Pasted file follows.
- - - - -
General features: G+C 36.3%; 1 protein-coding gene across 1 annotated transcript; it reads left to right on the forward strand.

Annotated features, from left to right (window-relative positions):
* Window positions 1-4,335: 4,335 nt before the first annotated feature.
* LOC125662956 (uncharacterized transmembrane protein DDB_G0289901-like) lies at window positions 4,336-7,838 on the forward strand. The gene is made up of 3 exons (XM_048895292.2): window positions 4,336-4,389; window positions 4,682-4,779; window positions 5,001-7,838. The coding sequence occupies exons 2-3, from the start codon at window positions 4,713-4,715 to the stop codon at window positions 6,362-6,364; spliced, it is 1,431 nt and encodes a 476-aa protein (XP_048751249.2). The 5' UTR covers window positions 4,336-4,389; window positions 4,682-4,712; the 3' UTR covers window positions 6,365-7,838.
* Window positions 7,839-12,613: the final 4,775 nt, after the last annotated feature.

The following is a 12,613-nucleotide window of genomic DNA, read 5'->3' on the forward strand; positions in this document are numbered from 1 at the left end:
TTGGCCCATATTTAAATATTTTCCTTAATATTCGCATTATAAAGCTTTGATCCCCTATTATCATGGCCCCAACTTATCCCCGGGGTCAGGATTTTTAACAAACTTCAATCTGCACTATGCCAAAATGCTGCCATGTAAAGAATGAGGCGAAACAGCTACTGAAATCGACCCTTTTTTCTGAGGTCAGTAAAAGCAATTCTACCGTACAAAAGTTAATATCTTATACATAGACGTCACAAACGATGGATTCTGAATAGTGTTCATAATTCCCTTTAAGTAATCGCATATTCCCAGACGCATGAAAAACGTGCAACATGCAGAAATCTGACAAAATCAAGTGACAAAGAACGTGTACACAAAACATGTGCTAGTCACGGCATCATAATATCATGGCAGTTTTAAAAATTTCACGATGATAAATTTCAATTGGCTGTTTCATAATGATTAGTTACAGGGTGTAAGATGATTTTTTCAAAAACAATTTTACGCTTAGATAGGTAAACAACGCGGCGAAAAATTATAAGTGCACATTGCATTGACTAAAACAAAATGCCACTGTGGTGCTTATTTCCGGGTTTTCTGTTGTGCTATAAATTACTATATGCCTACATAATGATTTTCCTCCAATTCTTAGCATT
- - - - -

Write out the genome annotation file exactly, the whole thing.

General features: G+C 36.3%; 1 protein-coding gene across 1 annotated transcript; it reads left to right on the forward strand.

Annotated features, from left to right (window-relative positions):
* Window positions 1-4,335: 4,335 nt before the first annotated feature.
* LOC125662956 (uncharacterized transmembrane protein DDB_G0289901-like) lies at window positions 4,336-7,838 on the forward strand. The gene is made up of 3 exons (XM_048895292.2): window positions 4,336-4,389; window positions 4,682-4,779; window positions 5,001-7,838. The coding sequence occupies exons 2-3, from the start codon at window positions 4,713-4,715 to the stop codon at window positions 6,362-6,364; spliced, it is 1,431 nt and encodes a 476-aa protein (XP_048751249.2). The 5' UTR covers window positions 4,336-4,389; window positions 4,682-4,712; the 3' UTR covers window positions 6,365-7,838.
* Window positions 7,839-12,613: the final 4,775 nt, after the last annotated feature.

The following is a 12,613-nucleotide window of genomic DNA, read 5'->3' on the forward strand; positions in this document are numbered from 1 at the left end:
TTGGCCCATATTTAAATATTTTCCTTAATATTCGCATTATAAAGCTTTGATCCCCTATTATCATGGCCCCAACTTATCCCCGGGGTCAGGATTTTTAACAAACTTCAATCTGCACTATGCCAAAATGCTGCCATGTAAAGAATGAGGCGAAACAGCTACTGAAATCGACCCTTTTTTCTGAGGTCAGTAAAAGCAATTCTACCGTACAAAAGTTAATATCTTATACATAGACGTCACAAACGATGGATTCTGAATAGTGTTCATAATTCCCTTTAAGTAATCGCATATTCCCAGACGCATGAAAAACGTGCAACATGCAGAAATCTGACAAAATCAAGTGACAAAGAACGTGTACACAAAACATGTGCTAGTCACGGCATCATAATATCATGGCAGTTTTAAAAATTTCACGATGATAAATTTCAATTGGCTGTTTCATAATGATTAGTTACAGGGTGTAAGATGATTTTTTCAAAAACAATTTTACGCTTAGATAGGTAAACAACGCGGCGAAAAATTATAAGTGCACATTGCATTGACTAAAACAAAATGCCACTGTGGTGCTTATTTCCGGGTTTTCTGTTGTGCTATAAATTACTATATGCCTACATAATGATTTTCCTCCAATTCTTAGCATT